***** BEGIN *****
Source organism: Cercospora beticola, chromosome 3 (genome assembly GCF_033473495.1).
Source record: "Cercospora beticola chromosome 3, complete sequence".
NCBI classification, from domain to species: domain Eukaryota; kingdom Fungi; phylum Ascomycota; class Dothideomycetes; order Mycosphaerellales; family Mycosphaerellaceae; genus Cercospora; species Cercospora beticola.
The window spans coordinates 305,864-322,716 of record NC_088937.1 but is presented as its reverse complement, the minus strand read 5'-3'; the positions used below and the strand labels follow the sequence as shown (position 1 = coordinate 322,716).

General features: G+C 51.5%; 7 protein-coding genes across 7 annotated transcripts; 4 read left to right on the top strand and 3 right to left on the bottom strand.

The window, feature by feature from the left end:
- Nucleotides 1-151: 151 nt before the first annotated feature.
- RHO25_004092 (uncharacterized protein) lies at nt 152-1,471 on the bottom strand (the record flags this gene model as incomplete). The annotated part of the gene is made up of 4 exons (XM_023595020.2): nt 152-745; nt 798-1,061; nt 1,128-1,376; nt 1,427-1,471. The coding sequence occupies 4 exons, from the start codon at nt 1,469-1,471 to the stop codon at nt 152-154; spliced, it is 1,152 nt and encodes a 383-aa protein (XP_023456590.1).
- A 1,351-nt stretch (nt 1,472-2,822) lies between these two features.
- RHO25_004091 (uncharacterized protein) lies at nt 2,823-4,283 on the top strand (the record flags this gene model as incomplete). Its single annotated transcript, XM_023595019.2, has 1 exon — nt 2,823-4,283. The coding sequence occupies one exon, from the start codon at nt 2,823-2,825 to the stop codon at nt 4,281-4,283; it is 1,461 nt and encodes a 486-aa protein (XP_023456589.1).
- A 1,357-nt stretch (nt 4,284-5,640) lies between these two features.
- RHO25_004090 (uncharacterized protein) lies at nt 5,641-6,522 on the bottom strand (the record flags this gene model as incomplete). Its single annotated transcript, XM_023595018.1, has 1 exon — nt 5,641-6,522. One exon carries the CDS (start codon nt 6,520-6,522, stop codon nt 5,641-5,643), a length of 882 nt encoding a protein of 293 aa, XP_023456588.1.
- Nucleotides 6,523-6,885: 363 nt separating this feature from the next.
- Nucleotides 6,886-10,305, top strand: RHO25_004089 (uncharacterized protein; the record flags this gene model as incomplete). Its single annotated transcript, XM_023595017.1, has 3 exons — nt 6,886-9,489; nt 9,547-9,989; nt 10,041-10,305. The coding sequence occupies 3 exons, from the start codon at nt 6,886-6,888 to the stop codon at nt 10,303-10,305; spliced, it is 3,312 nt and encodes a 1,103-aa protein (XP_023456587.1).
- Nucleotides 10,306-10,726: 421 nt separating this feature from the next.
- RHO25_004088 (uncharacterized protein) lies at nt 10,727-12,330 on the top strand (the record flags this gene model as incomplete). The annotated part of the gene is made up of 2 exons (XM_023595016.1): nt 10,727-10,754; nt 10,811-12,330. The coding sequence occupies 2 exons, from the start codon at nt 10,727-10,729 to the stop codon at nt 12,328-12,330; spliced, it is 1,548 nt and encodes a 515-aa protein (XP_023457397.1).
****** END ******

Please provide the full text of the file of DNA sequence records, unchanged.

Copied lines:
Source organism: Cercospora beticola, chromosome 3 (genome assembly GCF_033473495.1).
Source record: "Cercospora beticola chromosome 3, complete sequence".
NCBI classification, from domain to species: domain Eukaryota; kingdom Fungi; phylum Ascomycota; class Dothideomycetes; order Mycosphaerellales; family Mycosphaerellaceae; genus Cercospora; species Cercospora beticola.
The window spans coordinates 305,864-322,716 of record NC_088937.1 but is presented as its reverse complement, the minus strand read 5'-3'; the positions used below and the strand labels follow the sequence as shown (position 1 = coordinate 322,716).

General features: G+C 51.5%; 7 protein-coding genes across 7 annotated transcripts; 4 read left to right on the top strand and 3 right to left on the bottom strand.

The window, feature by feature from the left end:
- Nucleotides 1-151: 151 nt before the first annotated feature.
- RHO25_004092 (uncharacterized protein) lies at nt 152-1,471 on the bottom strand (the record flags this gene model as incomplete). The annotated part of the gene is made up of 4 exons (XM_023595020.2): nt 152-745; nt 798-1,061; nt 1,128-1,376; nt 1,427-1,471. The coding sequence occupies 4 exons, from the start codon at nt 1,469-1,471 to the stop codon at nt 152-154; spliced, it is 1,152 nt and encodes a 383-aa protein (XP_023456590.1).
- A 1,351-nt stretch (nt 1,472-2,822) lies between these two features.
- RHO25_004091 (uncharacterized protein) lies at nt 2,823-4,283 on the top strand (the record flags this gene model as incomplete). Its single annotated transcript, XM_023595019.2, has 1 exon — nt 2,823-4,283. The coding sequence occupies one exon, from the start codon at nt 2,823-2,825 to the stop codon at nt 4,281-4,283; it is 1,461 nt and encodes a 486-aa protein (XP_023456589.1).
- A 1,357-nt stretch (nt 4,284-5,640) lies between these two features.
- RHO25_004090 (uncharacterized protein) lies at nt 5,641-6,522 on the bottom strand (the record flags this gene model as incomplete). Its single annotated transcript, XM_023595018.1, has 1 exon — nt 5,641-6,522. One exon carries the CDS (start codon nt 6,520-6,522, stop codon nt 5,641-5,643), a length of 882 nt encoding a protein of 293 aa, XP_023456588.1.
- Nucleotides 6,523-6,885: 363 nt separating this feature from the next.
- Nucleotides 6,886-10,305, top strand: RHO25_004089 (uncharacterized protein; the record flags this gene model as incomplete). Its single annotated transcript, XM_023595017.1, has 3 exons — nt 6,886-9,489; nt 9,547-9,989; nt 10,041-10,305. The coding sequence occupies 3 exons, from the start codon at nt 6,886-6,888 to the stop codon at nt 10,303-10,305; spliced, it is 3,312 nt and encodes a 1,103-aa protein (XP_023456587.1).
- Nucleotides 10,306-10,726: 421 nt separating this feature from the next.
- RHO25_004088 (uncharacterized protein) lies at nt 10,727-12,330 on the top strand (the record flags this gene model as incomplete). The annotated part of the gene is made up of 2 exons (XM_023595016.1): nt 10,727-10,754; nt 10,811-12,330. The coding sequence occupies 2 exons, from the start codon at nt 10,727-10,729 to the stop codon at nt 12,328-12,330; spliced, it is 1,548 nt and encodes a 515-aa protein (XP_023457397.1).